It all started with an email from Andy at Huckberry. They were doing an offer that week with a company called GORUCK. Andy wanted to introduce me to Jason, its founder.
I’d read about GORUCK before, and knew they had a really cool story. Jason had served in the Army as a Green Beret and wanted to offer civilians the same type of rugged backpack that he used during his military service. Jason started the GORUCK Challenge as a way to field test his packs in a memorable and convincing way, but they became so popular that they took on a life of their own.
The Challenge is a 9-13 hour team event in which a Special Forces veteran — called a Cadre — leads you on a 15-20 mile “guided tour” of your city. It begins at night and runs until the morning. Along the way, you take part in military-inspired challenges and “missions,” which includes doing some basic training calisthenics, taking a little swim, carrying logs (and each other), and a lot of marching. Oh, and you do it all while wearing a backpack filled with 30 to 40 pounds of bricks and other equipment. They tell you to bring $20 for a taxi – if you can’t go on, you have to call one to pick you up. The GORUCK Challenge is designed to push the individual physically and mentally and build teamwork and camaraderie among those participating. It isn’t a race. You don’t get a medal for first prize. The goal of the Challenge is to finish it, and finish it as a team. “Good livin’” is what Jason calls the whole experience: “when life is actually tough but you love it, your attitude is great, and you smile.”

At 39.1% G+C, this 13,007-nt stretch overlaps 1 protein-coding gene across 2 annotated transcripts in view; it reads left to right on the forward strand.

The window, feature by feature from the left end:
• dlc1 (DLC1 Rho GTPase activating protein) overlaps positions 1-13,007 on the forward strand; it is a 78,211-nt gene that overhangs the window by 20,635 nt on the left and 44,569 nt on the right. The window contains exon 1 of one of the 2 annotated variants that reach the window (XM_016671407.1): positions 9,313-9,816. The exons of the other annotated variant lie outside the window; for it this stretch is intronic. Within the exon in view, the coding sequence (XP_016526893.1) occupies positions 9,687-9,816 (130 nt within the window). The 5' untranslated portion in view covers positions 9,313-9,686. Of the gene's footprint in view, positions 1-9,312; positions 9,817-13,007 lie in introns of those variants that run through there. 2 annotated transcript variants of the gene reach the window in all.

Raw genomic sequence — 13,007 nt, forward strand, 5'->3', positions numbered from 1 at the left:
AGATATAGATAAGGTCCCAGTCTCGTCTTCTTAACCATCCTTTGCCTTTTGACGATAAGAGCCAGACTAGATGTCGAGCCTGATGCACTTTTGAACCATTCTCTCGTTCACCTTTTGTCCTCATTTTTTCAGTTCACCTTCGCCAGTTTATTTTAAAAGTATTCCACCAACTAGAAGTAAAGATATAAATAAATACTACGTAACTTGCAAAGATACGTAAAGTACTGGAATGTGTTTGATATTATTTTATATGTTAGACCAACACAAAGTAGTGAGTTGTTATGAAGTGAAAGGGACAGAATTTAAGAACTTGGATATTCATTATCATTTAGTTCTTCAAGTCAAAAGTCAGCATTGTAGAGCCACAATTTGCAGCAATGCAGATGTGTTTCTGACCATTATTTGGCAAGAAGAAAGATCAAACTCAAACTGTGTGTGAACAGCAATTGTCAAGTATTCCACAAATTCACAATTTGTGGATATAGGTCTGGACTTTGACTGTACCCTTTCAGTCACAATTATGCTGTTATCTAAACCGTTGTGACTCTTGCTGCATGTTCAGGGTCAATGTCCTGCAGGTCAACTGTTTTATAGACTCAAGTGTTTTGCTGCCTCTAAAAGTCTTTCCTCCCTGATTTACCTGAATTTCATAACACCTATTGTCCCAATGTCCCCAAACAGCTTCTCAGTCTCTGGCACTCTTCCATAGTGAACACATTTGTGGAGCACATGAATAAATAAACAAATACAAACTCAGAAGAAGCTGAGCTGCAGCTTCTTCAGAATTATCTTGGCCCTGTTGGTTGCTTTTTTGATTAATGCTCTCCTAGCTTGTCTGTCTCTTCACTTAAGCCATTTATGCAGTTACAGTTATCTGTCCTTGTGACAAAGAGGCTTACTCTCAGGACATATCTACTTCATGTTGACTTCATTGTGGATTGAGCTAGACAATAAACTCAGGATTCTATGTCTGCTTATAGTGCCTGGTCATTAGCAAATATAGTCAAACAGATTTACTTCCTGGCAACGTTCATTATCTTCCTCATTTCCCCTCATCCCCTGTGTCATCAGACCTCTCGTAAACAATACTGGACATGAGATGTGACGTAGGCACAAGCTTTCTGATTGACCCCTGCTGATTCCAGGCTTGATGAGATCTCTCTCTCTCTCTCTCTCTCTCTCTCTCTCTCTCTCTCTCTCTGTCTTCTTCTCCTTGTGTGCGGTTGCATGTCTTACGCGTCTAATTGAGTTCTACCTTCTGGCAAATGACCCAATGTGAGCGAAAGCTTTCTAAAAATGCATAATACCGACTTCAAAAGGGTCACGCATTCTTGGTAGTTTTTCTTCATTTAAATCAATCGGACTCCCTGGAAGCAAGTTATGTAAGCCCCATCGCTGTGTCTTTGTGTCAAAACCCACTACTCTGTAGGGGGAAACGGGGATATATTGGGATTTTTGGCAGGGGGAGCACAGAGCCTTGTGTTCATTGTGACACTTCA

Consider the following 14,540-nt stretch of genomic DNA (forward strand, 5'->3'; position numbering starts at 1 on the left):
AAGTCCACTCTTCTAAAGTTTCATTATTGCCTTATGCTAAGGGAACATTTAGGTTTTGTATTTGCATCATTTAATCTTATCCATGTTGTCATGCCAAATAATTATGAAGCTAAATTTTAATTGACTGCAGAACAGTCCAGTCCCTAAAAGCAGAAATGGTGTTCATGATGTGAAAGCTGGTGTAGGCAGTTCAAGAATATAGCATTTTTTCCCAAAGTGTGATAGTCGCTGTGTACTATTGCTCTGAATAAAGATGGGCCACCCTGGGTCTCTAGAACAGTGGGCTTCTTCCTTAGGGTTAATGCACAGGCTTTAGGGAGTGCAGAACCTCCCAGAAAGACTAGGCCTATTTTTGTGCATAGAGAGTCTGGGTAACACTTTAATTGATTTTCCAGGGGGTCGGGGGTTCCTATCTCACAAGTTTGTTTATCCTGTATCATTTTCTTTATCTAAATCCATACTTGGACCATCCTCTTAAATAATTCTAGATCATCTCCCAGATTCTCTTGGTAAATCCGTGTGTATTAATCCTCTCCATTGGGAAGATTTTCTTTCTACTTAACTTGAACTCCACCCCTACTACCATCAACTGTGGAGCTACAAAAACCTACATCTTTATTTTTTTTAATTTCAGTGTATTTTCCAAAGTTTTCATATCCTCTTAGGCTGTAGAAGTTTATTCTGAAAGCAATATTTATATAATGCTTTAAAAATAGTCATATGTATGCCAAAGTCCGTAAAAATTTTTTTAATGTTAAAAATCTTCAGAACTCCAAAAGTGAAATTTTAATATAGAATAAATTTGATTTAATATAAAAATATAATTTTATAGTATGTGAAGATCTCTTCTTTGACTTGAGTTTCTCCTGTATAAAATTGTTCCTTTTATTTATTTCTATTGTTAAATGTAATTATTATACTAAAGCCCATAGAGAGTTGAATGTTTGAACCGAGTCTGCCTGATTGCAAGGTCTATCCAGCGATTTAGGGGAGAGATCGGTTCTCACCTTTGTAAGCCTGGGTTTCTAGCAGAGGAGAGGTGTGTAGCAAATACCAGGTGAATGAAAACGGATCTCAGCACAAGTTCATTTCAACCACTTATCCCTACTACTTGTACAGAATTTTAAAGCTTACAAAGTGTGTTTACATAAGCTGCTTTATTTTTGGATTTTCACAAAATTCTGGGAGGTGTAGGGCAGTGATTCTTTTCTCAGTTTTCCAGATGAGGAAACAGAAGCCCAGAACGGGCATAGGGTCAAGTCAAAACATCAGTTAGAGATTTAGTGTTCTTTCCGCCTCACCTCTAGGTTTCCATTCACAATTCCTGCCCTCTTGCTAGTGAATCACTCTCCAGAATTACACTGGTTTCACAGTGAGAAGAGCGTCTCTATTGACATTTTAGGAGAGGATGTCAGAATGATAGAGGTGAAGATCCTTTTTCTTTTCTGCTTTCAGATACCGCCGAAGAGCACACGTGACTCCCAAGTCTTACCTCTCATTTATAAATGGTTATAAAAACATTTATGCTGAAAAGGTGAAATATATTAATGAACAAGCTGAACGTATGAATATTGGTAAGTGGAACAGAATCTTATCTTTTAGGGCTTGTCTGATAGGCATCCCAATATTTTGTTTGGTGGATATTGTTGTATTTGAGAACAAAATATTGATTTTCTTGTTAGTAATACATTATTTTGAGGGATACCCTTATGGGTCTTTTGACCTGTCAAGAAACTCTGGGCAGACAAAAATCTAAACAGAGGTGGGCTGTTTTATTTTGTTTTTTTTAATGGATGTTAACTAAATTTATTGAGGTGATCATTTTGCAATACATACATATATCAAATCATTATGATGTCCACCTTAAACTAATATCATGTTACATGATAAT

Sounds…interesting, right? So when Jason invited me to take part in a Challenge, I accepted. It was partly out of curiosity and partly because I wanted something to push me in becoming a better man.
I had no idea what I had gotten myself into.
Full disclosure: Jason waived the fee for my entry into the Challenge, but I bought the backpack myself, and he didn’t even so much as hint that he’d like me to do a review. I just wanted to write this up for those who are curious, and to encourage readers to do it, as I think it’s worthwhile.